Brexit costs: Brits face €18 fee on UK-EU bank transfers and €5 per ATM withdrawal in Europe
The French bank Crédit Agricole has introduced a €5 charge for withdrawals made with UK-issued credit and debit cards.
In addition, the bank recently started to imposed a new €18 flat fee on any bank transfers coming from Britain.
More European banks are expected to introduce similar fees, according to various European media, including magazine The Connexion.
Since the UK has left the European Union, the SEPA rule that EU-wide charges can not be higher than costs for domestic transfers no longer applies to Britain.
Despite the UK having retained the ability to use the SEPA infrastructure, the cost cap no longer applies and thus are EU-based institutions entitled to start charging fees for transfers to and from the UK, as well as ATM withdrawals across the EU from UK-issued or registered bank cards.
ATM cash withdrawals
The UK’s financial watchdog, the Financial Conduct Authority, did warn in the past that cash withdrawals across the EU “may become more expensive” after Brexit.
“We expect firms to let you know about any changes in charges that affect products you have,” the regulator said.
UK banks normally do charge non-Pound sterling transaction fees for customers making purchases or withdrawing money abroad, but these were in place before Brexit took effect.
The additional cash machine fees come as Crédit Agricole customers in France reportedly noticed flat fees are being added to money transfers coming from the UK.
The change has the potential to impact millions of Brits: not only visitors in Europe who have no EU bank account, such as tourists and business travellers, but also second home owners and British residents residing in France or elsewhere in Europe.
Deborah Elliot, who owns a second home in Indre-et-Loire and has a Crédit Agricole account for paying its bills, was charged for withdrawing money from her local Crédit Agricole Touraine Poitou branch using her UK card.
“We bank with Santander in the UK, which doesn’t have any fees for withdrawing euros on our UK debit cards,” she told magazine The Connexxion.
“So we often top up our French bank account by taking out cash with the UK card over a few days and then paying it into the French account, as this avoids our UK bank’s flat fee of £25 per international transfer.”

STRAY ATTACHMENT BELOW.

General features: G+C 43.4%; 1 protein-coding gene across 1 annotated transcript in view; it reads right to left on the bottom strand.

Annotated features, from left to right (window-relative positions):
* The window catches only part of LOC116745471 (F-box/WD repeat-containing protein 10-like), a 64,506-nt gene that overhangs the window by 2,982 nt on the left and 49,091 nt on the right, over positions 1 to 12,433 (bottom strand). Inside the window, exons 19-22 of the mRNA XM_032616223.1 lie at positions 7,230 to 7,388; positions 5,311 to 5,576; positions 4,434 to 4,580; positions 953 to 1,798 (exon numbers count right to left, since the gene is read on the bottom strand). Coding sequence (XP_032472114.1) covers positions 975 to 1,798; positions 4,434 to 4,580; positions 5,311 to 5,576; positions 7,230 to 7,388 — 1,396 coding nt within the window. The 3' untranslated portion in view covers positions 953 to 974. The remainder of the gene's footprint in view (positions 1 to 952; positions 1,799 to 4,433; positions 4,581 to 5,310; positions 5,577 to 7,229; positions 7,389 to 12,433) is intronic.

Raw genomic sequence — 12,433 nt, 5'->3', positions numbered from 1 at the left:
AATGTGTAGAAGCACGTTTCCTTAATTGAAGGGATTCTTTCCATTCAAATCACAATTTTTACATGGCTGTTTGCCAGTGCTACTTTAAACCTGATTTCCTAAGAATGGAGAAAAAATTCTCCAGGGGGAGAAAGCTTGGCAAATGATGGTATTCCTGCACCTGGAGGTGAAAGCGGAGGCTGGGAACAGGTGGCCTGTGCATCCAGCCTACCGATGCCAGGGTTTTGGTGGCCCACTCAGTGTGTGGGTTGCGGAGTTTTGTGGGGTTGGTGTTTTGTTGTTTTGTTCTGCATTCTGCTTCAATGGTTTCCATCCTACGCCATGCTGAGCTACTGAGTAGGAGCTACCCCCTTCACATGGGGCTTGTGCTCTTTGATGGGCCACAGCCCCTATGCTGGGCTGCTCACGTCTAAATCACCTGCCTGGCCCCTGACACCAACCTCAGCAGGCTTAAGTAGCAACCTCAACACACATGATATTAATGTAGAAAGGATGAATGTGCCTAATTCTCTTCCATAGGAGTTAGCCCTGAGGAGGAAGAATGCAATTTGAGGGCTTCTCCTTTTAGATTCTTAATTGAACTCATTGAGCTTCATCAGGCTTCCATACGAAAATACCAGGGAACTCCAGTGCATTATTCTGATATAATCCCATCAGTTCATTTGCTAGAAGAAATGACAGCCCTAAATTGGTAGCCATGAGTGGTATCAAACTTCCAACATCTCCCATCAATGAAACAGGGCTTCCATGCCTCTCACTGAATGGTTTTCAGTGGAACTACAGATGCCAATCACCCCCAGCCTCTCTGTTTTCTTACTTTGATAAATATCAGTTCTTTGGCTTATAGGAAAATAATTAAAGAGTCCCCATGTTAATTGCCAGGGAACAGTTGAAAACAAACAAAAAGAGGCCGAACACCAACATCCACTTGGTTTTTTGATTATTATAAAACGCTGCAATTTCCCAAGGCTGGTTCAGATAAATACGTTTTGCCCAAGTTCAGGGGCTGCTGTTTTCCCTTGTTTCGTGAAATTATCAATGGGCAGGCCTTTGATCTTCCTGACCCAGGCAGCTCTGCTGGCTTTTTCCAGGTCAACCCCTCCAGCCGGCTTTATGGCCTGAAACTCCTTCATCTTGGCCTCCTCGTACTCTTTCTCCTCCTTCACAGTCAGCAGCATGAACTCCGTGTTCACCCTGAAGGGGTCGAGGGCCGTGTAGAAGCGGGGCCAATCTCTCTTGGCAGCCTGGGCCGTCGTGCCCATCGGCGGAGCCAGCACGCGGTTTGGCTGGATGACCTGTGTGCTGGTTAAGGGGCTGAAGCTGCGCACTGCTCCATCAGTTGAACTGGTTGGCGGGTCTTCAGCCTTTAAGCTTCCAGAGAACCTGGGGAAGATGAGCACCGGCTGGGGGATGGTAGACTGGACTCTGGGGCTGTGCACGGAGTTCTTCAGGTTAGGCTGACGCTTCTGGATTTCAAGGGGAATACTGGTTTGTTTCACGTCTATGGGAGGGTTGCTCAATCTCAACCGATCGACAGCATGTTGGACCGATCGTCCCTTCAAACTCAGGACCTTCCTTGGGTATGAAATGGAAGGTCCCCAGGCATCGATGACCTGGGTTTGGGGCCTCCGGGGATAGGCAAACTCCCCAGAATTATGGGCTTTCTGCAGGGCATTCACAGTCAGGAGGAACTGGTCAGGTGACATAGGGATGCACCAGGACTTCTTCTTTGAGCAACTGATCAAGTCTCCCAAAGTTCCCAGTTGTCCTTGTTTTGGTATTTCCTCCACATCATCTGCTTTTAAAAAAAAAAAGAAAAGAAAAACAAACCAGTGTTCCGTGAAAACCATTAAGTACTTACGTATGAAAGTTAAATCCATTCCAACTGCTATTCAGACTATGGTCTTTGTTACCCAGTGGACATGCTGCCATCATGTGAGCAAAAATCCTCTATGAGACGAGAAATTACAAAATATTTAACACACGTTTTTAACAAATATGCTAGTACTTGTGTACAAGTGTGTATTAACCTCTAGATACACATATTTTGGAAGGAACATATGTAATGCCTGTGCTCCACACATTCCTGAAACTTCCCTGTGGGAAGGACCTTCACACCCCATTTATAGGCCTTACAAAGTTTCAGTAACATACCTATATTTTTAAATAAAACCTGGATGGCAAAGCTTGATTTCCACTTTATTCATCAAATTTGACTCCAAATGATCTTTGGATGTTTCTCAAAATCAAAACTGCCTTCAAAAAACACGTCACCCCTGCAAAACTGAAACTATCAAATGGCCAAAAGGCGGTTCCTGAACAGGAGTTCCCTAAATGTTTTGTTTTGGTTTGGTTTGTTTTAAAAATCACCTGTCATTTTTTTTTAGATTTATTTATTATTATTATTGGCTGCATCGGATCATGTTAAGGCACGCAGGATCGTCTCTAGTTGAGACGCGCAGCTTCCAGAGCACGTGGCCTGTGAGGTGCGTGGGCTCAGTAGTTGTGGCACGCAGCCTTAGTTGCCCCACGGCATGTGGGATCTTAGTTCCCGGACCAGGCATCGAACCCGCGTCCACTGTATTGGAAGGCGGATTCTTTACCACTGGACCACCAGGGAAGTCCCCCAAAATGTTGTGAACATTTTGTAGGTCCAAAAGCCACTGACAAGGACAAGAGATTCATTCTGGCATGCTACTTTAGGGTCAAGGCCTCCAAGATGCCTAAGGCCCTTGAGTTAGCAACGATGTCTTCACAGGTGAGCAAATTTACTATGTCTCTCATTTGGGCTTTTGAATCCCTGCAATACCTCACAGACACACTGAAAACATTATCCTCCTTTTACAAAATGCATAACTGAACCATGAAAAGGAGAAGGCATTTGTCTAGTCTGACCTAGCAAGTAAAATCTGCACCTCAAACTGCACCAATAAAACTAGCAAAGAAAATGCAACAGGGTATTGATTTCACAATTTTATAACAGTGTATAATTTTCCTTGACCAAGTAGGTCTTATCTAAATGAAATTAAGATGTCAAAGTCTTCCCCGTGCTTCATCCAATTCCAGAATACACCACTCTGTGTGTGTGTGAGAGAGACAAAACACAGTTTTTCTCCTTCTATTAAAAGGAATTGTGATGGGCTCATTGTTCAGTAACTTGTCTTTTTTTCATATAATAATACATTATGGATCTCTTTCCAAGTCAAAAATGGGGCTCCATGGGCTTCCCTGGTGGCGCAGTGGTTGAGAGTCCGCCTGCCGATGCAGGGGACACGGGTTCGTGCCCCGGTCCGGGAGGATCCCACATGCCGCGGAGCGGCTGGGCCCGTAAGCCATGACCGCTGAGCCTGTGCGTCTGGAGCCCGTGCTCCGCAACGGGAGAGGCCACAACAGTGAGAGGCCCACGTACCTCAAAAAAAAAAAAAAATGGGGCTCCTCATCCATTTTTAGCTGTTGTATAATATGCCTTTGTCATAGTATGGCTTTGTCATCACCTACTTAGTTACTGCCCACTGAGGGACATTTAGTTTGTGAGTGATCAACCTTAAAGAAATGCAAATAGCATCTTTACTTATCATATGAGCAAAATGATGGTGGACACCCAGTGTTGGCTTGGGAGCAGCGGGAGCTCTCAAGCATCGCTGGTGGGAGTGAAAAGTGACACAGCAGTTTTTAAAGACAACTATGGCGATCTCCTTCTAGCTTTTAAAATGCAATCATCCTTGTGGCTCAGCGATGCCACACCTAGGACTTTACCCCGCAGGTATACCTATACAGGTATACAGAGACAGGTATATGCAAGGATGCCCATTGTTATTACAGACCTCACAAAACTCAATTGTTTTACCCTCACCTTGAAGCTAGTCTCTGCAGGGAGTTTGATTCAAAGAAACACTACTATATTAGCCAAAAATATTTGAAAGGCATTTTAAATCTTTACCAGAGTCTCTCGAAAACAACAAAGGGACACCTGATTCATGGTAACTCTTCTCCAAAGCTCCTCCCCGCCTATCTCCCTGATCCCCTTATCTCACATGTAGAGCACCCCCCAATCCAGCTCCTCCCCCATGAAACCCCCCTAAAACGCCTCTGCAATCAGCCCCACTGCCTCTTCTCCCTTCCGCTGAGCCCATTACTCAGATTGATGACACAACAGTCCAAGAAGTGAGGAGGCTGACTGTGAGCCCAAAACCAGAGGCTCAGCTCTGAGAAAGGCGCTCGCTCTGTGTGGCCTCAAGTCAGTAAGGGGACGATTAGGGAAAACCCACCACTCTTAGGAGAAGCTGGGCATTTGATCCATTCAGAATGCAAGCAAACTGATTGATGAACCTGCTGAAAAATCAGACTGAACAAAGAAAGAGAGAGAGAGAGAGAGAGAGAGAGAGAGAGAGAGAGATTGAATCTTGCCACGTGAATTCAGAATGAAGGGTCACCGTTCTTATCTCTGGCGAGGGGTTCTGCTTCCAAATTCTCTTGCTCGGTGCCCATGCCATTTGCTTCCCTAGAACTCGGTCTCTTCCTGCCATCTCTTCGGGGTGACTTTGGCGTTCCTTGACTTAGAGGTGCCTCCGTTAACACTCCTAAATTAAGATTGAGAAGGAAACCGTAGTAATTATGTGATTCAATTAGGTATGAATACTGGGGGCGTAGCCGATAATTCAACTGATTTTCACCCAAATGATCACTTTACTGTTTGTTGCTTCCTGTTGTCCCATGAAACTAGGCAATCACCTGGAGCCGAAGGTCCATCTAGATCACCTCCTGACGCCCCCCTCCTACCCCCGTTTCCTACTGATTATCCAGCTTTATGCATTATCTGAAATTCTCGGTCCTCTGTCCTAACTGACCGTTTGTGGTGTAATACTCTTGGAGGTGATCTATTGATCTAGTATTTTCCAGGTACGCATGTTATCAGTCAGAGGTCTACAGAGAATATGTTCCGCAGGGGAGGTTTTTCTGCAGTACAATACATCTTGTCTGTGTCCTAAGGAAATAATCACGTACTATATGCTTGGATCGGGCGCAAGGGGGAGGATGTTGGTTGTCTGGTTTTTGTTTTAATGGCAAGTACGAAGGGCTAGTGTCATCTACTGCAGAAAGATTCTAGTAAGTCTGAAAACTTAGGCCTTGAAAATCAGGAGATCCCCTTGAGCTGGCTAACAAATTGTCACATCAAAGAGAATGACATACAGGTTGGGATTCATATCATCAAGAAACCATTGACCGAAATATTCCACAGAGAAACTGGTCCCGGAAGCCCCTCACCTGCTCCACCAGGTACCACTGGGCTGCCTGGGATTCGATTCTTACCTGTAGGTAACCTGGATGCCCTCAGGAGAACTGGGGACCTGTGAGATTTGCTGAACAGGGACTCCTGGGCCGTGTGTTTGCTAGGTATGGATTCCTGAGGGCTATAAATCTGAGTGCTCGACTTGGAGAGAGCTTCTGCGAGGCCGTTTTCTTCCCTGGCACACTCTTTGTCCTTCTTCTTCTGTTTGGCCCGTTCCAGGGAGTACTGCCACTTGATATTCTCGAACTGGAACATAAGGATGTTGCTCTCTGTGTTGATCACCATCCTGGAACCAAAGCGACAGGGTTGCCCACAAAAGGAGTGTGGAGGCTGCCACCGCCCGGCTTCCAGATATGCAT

The European Consumer Centre, a lobby and consumer group focused on cross-border payments in Europe, does not think banks are allowed to charge these newly introduced fees.
Bianca Shulz, the group’s director for France, is convinced that “even though the UK has left the EU, it remains a SEPA member; the rules have therefore not changed with regard to SEPA transfers.”
A spokesperson for Crédit Agricole, however, hit back by reportedly saying that: “I can confirm that the commission is different if the country operating the payment is or is not part of the European Economic Area, whether they belong to SEPA or not.”
€7 visa fee for EU entry
The additional bank charges come after City A.M. reported earlier this year that Brits will have to start paying €7 per person and pre-register their details in order to enter the European Union from this year.
Access to all Schengen EU countries will come at a cost from later this year, as a spokesperson for the European Commission in Brussels confirmed in January that all British travellers will have to pay a €7 visa fee.
The so-called European Travel and Information and Authorisation Scheme (ETIAS) enables citizens of 61 non-EU countries to visit the EU Schengen area with travel pre-authorisation, rather than a full visa.
The European Commission confirmed that, from late 2022, the UK will be part of ETIAS, meaning that Brits will have to pre-register their details before any trip, as well as pay the €7 levy.
Once the pre-authorisation has been approved, British passport holders will be allowed to stay in Europe up to 90 days.
The European Commission confirmed the payment and pre-registration will apply for any trips to all Schengen area states, plus the non-Schengen micro-states of Andorra and Monaco.
This means the ETIAS requirements will be in place for any trip to Austria, Belgium, Luxembourg, Netherlands, Germany, France, Spain, Portugal, Sweden, Finland, Denmark, Lithuania, Latvia, San Marino, Estonia, Poland, Slovakia, Hungary, Slovenia, Italy, Greece, Czech Republic, Malta, Monaco, Liechtenstein, Iceland, Norway, Switzerland Vatican City.